World Blitz: Surprises left and right

by Alejandro Ramirez
6/19/2014 – Despite the fact that Carlsen is the sole leader and that Nakamura is chasing him half a point behind, today was a day of big surprises. Chinese phenom Lu Shanglei, a relatively unknown grandmaster, took down Carlsen and is only one point away from him while Meier is sitting strong with Nakamura at 8.5/9. We bring you impressions, blitz analysis and round by round action.

ChessBase 14 Download ChessBase 14 Download

Everyone uses ChessBase, from the World Champion to the amateur next door. Start your personal success story with ChessBase 14 and enjoy your chess even more!

Along with the ChessBase 14 program you can access the Live Database of 8 million games, and receive three months of free ChesssBase Account Premium membership and all of our online apps! Have a look today!


The FIDE World Rapid and Blitz Championships take place in Dubai, from June 15th (opening ceremony) to June 21st, 2014. The Rapid event will be played from June 16th-18th over 15 rounds, at a time control of 15m+10s. The Blitz runs from June 19th-20th and lasts 21 rounds at 3m+2s. The total prize fund for the tournament is US$400 thousand with $40 thousand for the winner of each championship. There are 122 entries with nearly every elite player playing such as leading players: Magnus Carlsen, Aronian Levon, Alexander Grischuk, Viswanathan Anand, Fabiano Caruana, Nakamura Hikaru, Sergey Karjakin, Shakhriyar Mamedyarov, Maxime Vachier-Lagrave, Peter Svidler, etc. Rounds are at 1pm Paris time each day or 8am New York time.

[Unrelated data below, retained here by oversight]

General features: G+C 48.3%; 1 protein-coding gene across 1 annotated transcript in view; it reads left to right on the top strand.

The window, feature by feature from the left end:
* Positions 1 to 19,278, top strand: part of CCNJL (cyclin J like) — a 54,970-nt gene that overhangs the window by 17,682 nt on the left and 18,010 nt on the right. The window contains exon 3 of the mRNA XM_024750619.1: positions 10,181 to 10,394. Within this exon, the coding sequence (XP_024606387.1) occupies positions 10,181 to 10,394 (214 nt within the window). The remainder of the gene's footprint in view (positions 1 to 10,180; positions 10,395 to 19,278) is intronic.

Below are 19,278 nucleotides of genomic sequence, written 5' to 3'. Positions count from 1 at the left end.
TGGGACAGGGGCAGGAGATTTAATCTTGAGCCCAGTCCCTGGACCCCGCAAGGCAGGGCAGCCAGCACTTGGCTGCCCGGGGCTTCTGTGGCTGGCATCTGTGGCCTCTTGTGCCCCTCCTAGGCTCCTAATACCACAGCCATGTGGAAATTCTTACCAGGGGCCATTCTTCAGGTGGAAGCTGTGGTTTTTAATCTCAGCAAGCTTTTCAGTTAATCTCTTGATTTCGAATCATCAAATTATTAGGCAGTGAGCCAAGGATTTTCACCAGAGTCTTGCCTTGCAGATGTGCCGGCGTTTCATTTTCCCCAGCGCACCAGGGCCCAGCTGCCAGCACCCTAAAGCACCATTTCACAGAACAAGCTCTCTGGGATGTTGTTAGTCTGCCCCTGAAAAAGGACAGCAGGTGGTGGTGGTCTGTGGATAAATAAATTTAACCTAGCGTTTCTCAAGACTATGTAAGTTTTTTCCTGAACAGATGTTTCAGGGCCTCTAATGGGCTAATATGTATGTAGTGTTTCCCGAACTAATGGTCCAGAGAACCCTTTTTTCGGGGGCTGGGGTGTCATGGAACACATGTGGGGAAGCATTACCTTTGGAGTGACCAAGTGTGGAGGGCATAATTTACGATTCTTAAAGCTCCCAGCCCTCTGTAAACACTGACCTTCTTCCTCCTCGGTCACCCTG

Blitz Day One

It's a strong tournament when Jobava-Grischuk is board 20...

Things are off to a great start in Dubai! Most of the favorites won their first round but the first upset of the day was Kryvoruchko's victory against Anand in round one. Blitz is a different beast than Classical chess and some players excel in this format whereas they don't so much at Classical. The toolset is somewhat different; reaction time and instinct trumps the ability to calculate a 25 move deep line in three minutes.

First surprise of the day! Kryvoruchko beats Anand.

Nepomniachtchi (left) didn't have a super clean start but he is back on the top boards